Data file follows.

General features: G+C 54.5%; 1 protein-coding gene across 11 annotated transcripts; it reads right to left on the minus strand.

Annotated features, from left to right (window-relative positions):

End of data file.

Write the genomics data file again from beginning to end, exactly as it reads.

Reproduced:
General features: G+C 54.5%; 1 protein-coding gene across 11 annotated transcripts; it reads right to left on the minus strand.

Annotated features, from left to right (window-relative positions):